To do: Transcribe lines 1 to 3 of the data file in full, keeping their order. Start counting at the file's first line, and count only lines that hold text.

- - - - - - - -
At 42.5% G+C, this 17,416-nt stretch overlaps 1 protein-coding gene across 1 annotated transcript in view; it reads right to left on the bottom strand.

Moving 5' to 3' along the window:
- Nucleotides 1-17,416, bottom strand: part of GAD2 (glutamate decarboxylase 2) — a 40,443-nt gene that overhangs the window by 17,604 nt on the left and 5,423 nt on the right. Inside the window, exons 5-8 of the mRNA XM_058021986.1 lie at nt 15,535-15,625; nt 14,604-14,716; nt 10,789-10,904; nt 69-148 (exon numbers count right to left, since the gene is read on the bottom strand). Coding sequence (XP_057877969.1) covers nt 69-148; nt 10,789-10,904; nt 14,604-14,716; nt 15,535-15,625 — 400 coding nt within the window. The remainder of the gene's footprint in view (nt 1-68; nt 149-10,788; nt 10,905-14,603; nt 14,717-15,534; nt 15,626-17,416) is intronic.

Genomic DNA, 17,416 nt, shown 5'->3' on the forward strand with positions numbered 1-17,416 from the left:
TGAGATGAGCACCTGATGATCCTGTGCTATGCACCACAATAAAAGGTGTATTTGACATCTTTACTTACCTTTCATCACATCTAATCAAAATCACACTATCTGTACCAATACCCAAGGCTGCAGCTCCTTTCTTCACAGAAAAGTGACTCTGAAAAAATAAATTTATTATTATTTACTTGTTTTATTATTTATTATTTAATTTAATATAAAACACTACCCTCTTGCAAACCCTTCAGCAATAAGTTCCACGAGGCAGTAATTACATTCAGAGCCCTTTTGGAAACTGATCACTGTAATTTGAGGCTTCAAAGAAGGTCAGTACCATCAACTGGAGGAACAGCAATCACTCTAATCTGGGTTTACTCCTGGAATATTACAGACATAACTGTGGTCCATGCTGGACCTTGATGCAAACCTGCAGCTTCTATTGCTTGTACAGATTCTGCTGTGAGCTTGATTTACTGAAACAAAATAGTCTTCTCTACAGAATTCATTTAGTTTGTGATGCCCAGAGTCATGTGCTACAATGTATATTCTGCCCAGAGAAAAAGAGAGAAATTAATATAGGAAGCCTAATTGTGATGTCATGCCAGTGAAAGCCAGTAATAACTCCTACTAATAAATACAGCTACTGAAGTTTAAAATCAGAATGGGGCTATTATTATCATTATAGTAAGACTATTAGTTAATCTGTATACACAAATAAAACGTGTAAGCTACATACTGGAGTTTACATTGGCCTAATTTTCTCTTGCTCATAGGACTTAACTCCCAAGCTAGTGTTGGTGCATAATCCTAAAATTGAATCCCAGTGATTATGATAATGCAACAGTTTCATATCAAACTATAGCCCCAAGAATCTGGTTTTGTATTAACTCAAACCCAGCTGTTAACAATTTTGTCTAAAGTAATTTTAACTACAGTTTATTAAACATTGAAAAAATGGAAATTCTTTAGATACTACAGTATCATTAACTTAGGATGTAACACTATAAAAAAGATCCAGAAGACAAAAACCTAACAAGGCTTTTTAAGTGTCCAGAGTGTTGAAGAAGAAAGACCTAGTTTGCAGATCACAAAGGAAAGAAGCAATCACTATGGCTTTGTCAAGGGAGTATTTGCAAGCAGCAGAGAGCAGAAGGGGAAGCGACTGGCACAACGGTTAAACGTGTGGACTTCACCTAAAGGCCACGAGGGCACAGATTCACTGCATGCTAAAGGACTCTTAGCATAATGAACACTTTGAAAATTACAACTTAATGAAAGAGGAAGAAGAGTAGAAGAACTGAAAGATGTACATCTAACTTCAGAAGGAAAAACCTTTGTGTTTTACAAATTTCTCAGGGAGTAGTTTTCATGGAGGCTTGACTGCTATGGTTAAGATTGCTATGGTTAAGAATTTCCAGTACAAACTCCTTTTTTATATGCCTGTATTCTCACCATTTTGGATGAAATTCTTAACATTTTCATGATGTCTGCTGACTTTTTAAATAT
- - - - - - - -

At 42.5% G+C, this 17,416-nt stretch overlaps 1 protein-coding gene across 1 annotated transcript in view; it reads right to left on the bottom strand.

Moving 5' to 3' along the window:
- Nucleotides 1-17,416, bottom strand: part of GAD2 (glutamate decarboxylase 2) — a 40,443-nt gene that overhangs the window by 17,604 nt on the left and 5,423 nt on the right. Inside the window, exons 5-8 of the mRNA XM_058021986.1 lie at nt 15,535-15,625; nt 14,604-14,716; nt 10,789-10,904; nt 69-148 (exon numbers count right to left, since the gene is read on the bottom strand). Coding sequence (XP_057877969.1) covers nt 69-148; nt 10,789-10,904; nt 14,604-14,716; nt 15,535-15,625 — 400 coding nt within the window. The remainder of the gene's footprint in view (nt 1-68; nt 149-10,788; nt 10,905-14,603; nt 14,717-15,534; nt 15,626-17,416) is intronic.